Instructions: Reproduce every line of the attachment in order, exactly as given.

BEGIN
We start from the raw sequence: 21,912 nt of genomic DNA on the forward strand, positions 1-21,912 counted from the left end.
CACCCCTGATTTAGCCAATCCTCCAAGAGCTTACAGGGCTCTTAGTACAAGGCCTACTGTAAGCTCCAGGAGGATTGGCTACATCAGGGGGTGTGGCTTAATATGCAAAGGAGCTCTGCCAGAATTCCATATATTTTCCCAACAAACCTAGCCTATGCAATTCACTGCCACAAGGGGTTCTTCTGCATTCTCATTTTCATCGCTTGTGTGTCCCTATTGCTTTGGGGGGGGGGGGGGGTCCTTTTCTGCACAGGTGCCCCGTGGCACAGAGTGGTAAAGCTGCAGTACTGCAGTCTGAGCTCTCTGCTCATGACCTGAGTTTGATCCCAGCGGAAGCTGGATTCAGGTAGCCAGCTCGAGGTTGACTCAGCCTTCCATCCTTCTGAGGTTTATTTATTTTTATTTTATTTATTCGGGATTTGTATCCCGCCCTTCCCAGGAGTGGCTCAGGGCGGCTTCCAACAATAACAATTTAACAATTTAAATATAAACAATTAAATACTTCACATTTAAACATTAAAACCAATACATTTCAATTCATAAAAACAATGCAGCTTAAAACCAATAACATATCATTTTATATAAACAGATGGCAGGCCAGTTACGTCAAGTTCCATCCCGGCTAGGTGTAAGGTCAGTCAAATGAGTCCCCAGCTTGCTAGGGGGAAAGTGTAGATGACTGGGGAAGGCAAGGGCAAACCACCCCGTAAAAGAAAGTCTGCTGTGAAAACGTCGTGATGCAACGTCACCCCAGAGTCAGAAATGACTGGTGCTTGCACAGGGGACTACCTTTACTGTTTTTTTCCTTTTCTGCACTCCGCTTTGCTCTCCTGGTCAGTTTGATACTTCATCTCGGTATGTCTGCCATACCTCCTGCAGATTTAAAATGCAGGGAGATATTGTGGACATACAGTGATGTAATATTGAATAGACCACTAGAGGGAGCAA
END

We start from the raw sequence: 21,912 nt of genomic DNA on the forward strand, positions 1-21,912 counted from the left end.
CACCCCTGATTTAGCCAATCCTCCAAGAGCTTACAGGGCTCTTAGTACAAGGCCTACTGTAAGCTCCAGGAGGATTGGCTACATCAGGGGGTGTGGCTTAATATGCAAAGGAGCTCTGCCAGAATTCCATATATTTTCCCAACAAACCTAGCCTATGCAATTCACTGCCACAAGGGGTTCTTCTGCATTCTCATTTTCATCGCTTGTGTGTCCCTATTGCTTTGGGGGGGGGGGGGGGTCCTTTTCTGCACAGGTGCCCCGTGGCACAGAGTGGTAAAGCTGCAGTACTGCAGTCTGAGCTCTCTGCTCATGACCTGAGTTTGATCCCAGCGGAAGCTGGATTCAGGTAGCCAGCTCGAGGTTGACTCAGCCTTCCATCCTTCTGAGGTTTATTTATTTTTATTTTATTTATTCGGGATTTGTATCCCGCCCTTCCCAGGAGTGGCTCAGGGCGGCTTCCAACAATAACAATTTAACAATTTAAATATAAACAATTAAATACTTCACATTTAAACATTAAAACCAATACATTTCAATTCATAAAAACAATGCAGCTTAAAACCAATAACATATCATTTTATATAAACAGATGGCAGGCCAGTTACGTCAAGTTCCATCCCGGCTAGGTGTAAGGTCAGTCAAATGAGTCCCCAGCTTGCTAGGGGGAAAGTGTAGATGACTGGGGAAGGCAAGGGCAAACCACCCCGTAAAAGAAAGTCTGCTGTGAAAACGTCGTGATGCAACGTCACCCCAGAGTCAGAAATGACTGGTGCTTGCACAGGGGACTACCTTTACTGTTTTTTTCCTTTTCTGCACTCCGCTTTGCTCTCCTGGTCAGTTTGATACTTCATCTCGGTATGTCTGCCATACCTCCTGCAGATTTAAAATGCAGGGAGATATTGTGGACATACAGTGATGTAATATTGAATAGACCACTAGAGGGAGCAA